Catalyst? TTIP’s Impact on the Rest

M. Sait Akman, Simon J. Evenett, and Patrick Low


Apparently a number of assumptions appear to have been made in Brussels and Washington DC about how the rest of the world will react to the successful conclusion of a Transatlantic Trade and Investment Partnership (TTIP). Many of the contributions to a new ebook identify alternatives for third countries that do not involve throwing themselves at the mercy of US and European trade negotiators. TTIP may not trigger the chain reaction that its advocates seek.

Grand ambitions

Ever since government leaders on both sides of the Atlantic launched the negotiations towards a Transatlantic Trade and Investment Partnership (TTIP), it has been claimed that this accord will provide a blueprint for global trade rules for the first half of the 21st century. The motivations behind TTIP will shape the outcome. The EU negotiating mandate, which reflects in part objectives shared with the US, was released to the public by the Council of the European Union in June 2013. Taken at face value, this constitutes an “ambitious, comprehensive, and balanced” enterprise aimed at raising income and creating jobs on both sides of the Atlantic. To date no provisions to join TTIP are envisaged, thereby limiting those parties’ options and shifting the focus to TTIP’s likely impact on outsiders.

Dominoes Redux?

That regional trading arrangements (RTAs) can have adverse effects on third parties provides an incentive for the latter to join the former. In this manner RTAs can beget further RTAs, much like a sequence of falling dominoes. To proponents of Competitive Liberalization, however, the fear of exclusion from a sizeable RTA softens up opposition by third parties to multilateral trade deals. While the logic and evidence supporting these claims has been contested, some strategists may regard TTIP as an effective means by which two large trading blocs can optimise their clout as they experience relative economic decline. Much turns, then, on whether TTIP will harm third parties and how the latter can respond.

The likely economic consequences of TTIP for third parties

Analyses in this eBook identify both potentially negative and positive results for third parties from TTIP. Positive consequences could arise from deeper integration of the two largest economies in the world. If standards were harmonised, for example, exporters to the TTIP zone would only have to worry about compliance with a single regime in an enlarged market.

Negative outcomes flow essentially from three main sources that could hit both trade and investment. First, there may be a direct discriminatory effect that asserts itself though trade diversion. TTIP will be super-imposed on a series of existing preferential agreements. Second, import restrictions may increase as a result of new regulations or regulatory arrangements that ultimately reduce market access. Third, new regulations might raise production costs in third party economies and reduce competitiveness. One suggestion made for reducing the trade-restrictive and cost-increasing consequences of regulatory reform would be to require that convergence occurs to the least rigorous pre-existing standard.

Overall, though, the contributors to this eBook take different views on how likely increased discrimination and market access restrictions will be in a post-TTIP world, including:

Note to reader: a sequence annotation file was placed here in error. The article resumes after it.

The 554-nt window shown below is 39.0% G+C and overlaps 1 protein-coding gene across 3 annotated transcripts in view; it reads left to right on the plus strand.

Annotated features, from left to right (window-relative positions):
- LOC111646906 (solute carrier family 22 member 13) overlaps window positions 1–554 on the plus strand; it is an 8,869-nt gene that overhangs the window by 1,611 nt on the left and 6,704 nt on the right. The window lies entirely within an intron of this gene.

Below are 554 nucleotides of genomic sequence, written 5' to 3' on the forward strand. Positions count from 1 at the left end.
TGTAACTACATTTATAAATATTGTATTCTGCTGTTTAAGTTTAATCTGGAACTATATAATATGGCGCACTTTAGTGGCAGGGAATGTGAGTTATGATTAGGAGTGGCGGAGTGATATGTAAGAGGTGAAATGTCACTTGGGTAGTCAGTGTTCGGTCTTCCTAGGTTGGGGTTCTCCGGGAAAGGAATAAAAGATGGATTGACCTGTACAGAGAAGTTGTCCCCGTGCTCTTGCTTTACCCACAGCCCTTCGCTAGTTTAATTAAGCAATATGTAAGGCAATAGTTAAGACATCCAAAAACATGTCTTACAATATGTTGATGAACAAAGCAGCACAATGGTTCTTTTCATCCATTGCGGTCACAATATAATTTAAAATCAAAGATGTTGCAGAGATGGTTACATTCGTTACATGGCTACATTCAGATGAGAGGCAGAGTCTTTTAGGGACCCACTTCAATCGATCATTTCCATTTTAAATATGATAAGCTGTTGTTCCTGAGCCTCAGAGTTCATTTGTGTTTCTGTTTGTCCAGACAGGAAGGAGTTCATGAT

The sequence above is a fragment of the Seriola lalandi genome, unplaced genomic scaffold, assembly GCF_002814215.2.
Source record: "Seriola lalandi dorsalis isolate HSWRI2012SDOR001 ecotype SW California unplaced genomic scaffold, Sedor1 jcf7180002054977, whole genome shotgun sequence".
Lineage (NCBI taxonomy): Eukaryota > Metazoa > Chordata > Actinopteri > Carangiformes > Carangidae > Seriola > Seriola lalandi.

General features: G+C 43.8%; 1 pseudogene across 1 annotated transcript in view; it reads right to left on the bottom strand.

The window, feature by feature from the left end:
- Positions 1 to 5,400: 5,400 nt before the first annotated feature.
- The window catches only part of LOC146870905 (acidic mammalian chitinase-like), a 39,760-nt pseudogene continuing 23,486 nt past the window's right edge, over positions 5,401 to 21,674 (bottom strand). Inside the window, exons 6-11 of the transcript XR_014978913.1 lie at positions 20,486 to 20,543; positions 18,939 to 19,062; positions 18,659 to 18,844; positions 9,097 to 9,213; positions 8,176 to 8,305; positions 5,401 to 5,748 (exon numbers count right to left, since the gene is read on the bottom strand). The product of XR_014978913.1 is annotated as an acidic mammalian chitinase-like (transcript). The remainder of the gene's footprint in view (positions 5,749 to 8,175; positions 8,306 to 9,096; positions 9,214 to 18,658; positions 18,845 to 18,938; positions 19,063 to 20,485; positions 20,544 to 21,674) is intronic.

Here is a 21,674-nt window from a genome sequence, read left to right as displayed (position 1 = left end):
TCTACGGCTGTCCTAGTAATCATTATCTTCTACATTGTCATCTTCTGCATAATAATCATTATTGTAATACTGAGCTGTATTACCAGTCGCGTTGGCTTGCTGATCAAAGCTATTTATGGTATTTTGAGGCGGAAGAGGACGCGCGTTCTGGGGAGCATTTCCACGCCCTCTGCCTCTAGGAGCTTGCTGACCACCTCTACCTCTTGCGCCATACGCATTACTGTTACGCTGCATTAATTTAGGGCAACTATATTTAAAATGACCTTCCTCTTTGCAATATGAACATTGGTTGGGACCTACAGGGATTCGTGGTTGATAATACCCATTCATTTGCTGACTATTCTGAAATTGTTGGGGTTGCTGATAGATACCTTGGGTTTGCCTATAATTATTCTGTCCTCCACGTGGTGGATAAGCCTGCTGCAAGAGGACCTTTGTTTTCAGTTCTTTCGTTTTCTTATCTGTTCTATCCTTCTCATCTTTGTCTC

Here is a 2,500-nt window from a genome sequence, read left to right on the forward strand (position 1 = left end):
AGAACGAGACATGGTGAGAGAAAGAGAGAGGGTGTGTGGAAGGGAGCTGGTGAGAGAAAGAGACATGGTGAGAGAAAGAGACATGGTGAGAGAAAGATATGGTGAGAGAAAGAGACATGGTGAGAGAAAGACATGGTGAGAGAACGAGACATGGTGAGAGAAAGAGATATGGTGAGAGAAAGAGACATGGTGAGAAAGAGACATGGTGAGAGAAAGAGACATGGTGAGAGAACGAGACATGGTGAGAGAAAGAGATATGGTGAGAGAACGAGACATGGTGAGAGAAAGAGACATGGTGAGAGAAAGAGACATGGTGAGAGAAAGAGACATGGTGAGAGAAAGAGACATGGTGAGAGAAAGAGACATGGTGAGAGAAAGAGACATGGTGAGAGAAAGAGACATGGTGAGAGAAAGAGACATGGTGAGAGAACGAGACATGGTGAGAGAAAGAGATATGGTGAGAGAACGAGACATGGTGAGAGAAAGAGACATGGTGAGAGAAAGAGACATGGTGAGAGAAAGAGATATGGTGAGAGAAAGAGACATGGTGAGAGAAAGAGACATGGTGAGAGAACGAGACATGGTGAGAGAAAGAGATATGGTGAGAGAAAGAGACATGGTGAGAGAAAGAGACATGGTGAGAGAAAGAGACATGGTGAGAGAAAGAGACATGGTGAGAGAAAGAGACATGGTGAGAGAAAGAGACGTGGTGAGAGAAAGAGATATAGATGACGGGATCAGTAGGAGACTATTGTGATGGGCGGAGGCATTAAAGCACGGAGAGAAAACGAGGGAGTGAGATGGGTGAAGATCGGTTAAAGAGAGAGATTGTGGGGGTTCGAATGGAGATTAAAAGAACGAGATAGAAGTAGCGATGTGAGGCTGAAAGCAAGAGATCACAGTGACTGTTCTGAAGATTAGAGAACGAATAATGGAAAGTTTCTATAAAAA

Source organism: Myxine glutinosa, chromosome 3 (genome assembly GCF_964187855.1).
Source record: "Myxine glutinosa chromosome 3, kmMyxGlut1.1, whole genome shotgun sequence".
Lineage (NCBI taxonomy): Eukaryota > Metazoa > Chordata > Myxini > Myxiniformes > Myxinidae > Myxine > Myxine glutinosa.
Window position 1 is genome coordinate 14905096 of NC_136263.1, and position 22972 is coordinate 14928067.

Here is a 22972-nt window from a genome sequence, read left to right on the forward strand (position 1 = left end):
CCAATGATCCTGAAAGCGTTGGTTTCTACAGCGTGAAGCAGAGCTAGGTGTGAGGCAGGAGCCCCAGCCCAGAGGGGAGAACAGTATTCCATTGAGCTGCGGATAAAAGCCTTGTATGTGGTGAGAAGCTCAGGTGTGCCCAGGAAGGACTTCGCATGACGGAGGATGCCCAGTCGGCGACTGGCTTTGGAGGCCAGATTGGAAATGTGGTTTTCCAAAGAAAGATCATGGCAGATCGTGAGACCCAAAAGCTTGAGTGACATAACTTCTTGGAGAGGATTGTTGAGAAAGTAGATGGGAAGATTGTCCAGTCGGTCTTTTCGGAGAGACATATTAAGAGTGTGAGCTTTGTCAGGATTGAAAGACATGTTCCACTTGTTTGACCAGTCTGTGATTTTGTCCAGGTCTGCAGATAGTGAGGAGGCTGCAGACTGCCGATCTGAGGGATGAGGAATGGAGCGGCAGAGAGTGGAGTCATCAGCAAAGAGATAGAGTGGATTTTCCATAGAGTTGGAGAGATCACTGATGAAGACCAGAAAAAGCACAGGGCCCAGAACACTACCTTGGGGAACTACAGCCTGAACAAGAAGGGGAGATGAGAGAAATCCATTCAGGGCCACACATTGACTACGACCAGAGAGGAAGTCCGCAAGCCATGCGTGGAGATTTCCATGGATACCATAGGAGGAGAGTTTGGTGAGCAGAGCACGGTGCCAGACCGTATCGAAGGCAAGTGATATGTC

• fears of far-reaching negative consequences;

• the conjecture that only goods trade will be seriously affected because the prospects for progress in services look bleak;

• predictions of minimal overall effects because of economic structures and the composition of trade and investment flows or because of the limited reach of the negotiated outcome; and

• a greater emphasis on positive opportunities that will flow from closer EU/US integration.

Scope for countervailing action by the Rest

The national contributions to this eBook from Australia, Brazil, China, India, Korea, Russia, South Africa, and Turkey are where most of the proposals for remedial initiatives are made. As noted above, views differ as to the magnitude of the likely effects of TTIP. Some fear the worst and others believe the consequences will not be great. There were broadly three kinds of damage-minimising courses of action proposed.

First, several authors argued that vulnerability was in part a function of poor domestic policies and that perhaps this debate offered an opportunity to undertake reforms at home. Second, some authors were of the view that the TTIP protagonists were unconcerned about adverse third party effects. They suggested options for minimising such effects. A third proposal was to intensify cooperation with other countries as a means of counterbalancing the weight of TTIP.

Must TTIP force the Rest into major trade deals?

The Rest will hardly stand by should TTIP be successfully negotiated. The question is how the Rest will respond. Ultimately, the Rest has options that go beyond negotiating trade accords. Third parties may, for example, unilaterally adopt key TTIP regulatory standards if they think that is in their interests. They don’t need to sign a RTA with either the US or EU to do this. Moreover, if the competitive disadvantage created by TTIP for a third party is so great, the latter may undertake reforms to their national business environment. For sure, such reforms may benefit American and European commercial interests, but it is far from clear that TTIP will trigger other major trade deals, including reviving the WTO. Some dominoes may not fall.

Read the ebook at: Catalyst? TTIP’s Impact on the Rest